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The Slackers Concert Tickets

One of New York's most notable ska bands, the Slackers formed in Brooklyn in 1991 and have played the world over many times since. Their first release was an eponymous self-released album, distributed by Moon Records in 1993 on cassette. Their first real debut is "Better Late Than Never" on moon ska records. Check our available The Slackers concert ticket inventory and get your tickets here at ConcertBank now. Sign up for an email alert to be notified the moment we have tickets!

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The Slackers Reviews

Avg. Customer Rating:
5.0 (based on 9 reviews)

With temperatures failing to exceed the ****ing freezing mark, summer seems miles away. But with their new album 'Peculiar', The Slackers have brought a little early sunshine to a dreary English winter.The Slackers' influences are clear - with roots reggae beats, and upbeat ska guitars, much of the album is similar to Sublime or a chilled out Manu Chao. Deep overdubbed backing vocals, and a strong horn section provide a great reggae backbone to instrumental tracks such as 'Capo', and 'Sauron'...
Given their incredible consistency, there's really no reason to expect anything other than greatness when The Slackers release a new record. But the NYC ska outfit's fifth (I think) studio full-length is slightly unsatisfying. It is a moody record, one that contemplates the condition of America and doesn't like what it sees. Close My Eyes marks a move toward a rocksteady sound, especially when compared to their previous release, the almost jazzy, upbeat Wasted Days...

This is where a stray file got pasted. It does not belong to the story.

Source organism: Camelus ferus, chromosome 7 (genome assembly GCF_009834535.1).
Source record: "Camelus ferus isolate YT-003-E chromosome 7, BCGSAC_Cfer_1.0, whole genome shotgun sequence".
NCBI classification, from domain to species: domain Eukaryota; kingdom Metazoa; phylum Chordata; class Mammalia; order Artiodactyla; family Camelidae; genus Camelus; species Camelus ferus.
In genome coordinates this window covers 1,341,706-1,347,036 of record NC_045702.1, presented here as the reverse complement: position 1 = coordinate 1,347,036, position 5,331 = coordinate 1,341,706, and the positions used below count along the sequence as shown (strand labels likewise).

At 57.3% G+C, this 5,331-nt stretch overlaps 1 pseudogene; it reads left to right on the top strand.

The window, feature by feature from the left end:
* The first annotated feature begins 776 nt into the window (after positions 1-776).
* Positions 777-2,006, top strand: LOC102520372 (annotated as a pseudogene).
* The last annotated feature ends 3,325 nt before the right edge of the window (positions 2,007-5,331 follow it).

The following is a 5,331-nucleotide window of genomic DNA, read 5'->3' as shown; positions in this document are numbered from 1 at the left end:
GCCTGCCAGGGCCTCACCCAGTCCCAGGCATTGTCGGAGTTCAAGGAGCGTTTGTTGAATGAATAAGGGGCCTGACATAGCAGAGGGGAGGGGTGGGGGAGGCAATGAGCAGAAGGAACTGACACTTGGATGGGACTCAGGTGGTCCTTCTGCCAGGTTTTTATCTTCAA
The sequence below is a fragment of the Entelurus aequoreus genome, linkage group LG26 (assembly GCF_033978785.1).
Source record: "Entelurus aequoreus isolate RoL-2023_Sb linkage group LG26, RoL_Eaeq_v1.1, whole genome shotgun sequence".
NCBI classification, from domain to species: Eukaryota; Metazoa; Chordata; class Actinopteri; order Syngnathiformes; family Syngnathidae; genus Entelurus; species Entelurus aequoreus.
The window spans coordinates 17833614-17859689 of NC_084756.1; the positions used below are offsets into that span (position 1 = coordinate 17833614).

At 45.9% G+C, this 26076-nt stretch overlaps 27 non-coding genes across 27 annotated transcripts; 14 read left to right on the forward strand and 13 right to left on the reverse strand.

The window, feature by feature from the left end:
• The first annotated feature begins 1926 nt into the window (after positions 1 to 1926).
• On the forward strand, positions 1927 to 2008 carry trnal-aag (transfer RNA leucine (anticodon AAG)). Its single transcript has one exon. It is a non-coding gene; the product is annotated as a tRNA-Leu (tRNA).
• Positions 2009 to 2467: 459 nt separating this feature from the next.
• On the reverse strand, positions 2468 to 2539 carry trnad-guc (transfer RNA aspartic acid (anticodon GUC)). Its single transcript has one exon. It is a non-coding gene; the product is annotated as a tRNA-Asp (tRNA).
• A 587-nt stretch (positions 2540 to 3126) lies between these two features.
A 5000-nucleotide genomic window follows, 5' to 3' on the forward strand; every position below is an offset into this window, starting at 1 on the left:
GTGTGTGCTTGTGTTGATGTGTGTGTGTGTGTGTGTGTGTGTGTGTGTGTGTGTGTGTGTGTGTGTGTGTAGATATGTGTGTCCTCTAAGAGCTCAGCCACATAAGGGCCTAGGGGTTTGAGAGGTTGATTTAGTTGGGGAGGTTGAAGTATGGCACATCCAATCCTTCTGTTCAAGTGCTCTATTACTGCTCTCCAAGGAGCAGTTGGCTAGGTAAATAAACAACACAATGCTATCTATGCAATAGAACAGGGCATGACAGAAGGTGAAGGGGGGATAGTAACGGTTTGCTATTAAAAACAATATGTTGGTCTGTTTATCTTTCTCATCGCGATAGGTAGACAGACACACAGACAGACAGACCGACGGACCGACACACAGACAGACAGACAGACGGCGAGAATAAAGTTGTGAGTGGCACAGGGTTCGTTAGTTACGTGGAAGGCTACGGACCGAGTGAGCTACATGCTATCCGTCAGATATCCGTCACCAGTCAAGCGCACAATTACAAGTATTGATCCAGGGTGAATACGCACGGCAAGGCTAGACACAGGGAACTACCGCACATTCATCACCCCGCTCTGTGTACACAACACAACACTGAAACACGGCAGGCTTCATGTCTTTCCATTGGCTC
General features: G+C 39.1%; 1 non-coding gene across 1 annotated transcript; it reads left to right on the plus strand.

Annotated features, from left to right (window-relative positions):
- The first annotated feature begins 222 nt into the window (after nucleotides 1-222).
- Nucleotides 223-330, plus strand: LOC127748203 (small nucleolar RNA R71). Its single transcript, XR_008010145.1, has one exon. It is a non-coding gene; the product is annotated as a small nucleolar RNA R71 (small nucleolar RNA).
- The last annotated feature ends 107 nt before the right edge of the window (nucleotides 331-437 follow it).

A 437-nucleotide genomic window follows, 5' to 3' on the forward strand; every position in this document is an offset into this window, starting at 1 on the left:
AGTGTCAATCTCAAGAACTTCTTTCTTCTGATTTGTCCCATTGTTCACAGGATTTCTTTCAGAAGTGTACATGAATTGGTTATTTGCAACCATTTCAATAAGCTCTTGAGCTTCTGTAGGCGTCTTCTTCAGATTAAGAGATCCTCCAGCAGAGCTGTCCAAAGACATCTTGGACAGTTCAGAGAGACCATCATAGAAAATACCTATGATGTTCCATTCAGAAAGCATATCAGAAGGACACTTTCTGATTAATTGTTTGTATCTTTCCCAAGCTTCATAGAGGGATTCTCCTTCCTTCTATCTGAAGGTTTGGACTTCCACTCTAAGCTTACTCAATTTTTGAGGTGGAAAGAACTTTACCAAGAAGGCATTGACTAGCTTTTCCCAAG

On this, their 7th full LP, The Slackers have bravely delivered a post 9/11 concept album that thankfully doesn't go tits up and fall flat on its well meaning arse. Right from the start on 'Old Dog' (a bluesy 2-Tone cut complete with New Orleans funeral parade breakdown) the album has a mournful ambience in line with the problematic subject matter...
While not as all-around solid as, say, Peculiar, Self Medication's charms are not lost on me. Its strongest tracks, like Every Day Is Sunday and Don't You Want a Man, are very amiable and their melodies lend themselves to sing-alongs. Also, tracks like Stars and Estranged, decidedly un-ska in nature, prove New York's finest aren't restricted by genre, and the title track is thick with mood and atmosphere like it was written in an opium den in a 1940s movie...
I own every Slackers record, reviewed Peculiar (2006) and Self Medication (2008), and The Great Rocksteady Swindle is way different. Yes, The Slackers still play their brand of ska/rocksteady/dub/jazz/two-tone, but this record's most memorable moments, including the instrumental cover of Ain't No Sunshine and Thank You, are all very soulful in a '60s kind of way. Other songs earning top marks: Sabina, and the magnificent Glen Pine-voiced Bo Evil...
If ska were as dead as some claim, bands would stop making records this good. I know, I know, ska is outdated and roots is inaccessible. We just tell you that so we can keep all the good stuff for ourselves! Slightly untraditional in nature, the best moments of the very stellar Peculiar are the swingin', friendly Keep It Simple, the partisan International War Criminal, the lonely and meandering Rider and a great cover of Dylan's I Shall Be Released...
Sound: The latest album from The Slackers offers a new take on a few old tracks and some brand new songs to go along with them. The rhythm tracks were recorded live while the other stuff, like horns, and vocals were overdubbed later in the studio. This creates a semi-live kind of feeling that is certainly unique. A few tracks on this album realy stand out to me. For instance the title track "Peculair" is one the better songs they've written...
Touting their music as "imaginary Jamaican rock and roll," New York's Slackers give classic Trojan-era reggae a decidedly American and British feel that flirts with both punk and ska. They've been at it long enough that their subtle boundary-pushing has become admirably refined. While that might throw purists for a loop, their longevity attests to their reverence for the music...
Every year, about springtime, some callow music journalist or fashionista predicts a ska revival. Every year, fledglings of such a cultural volte-face take flight - No Doubt's latest single, Madness the Musical - only to be cruelly hunted down by the falcons of common sense...
Google+ by Chris Robertson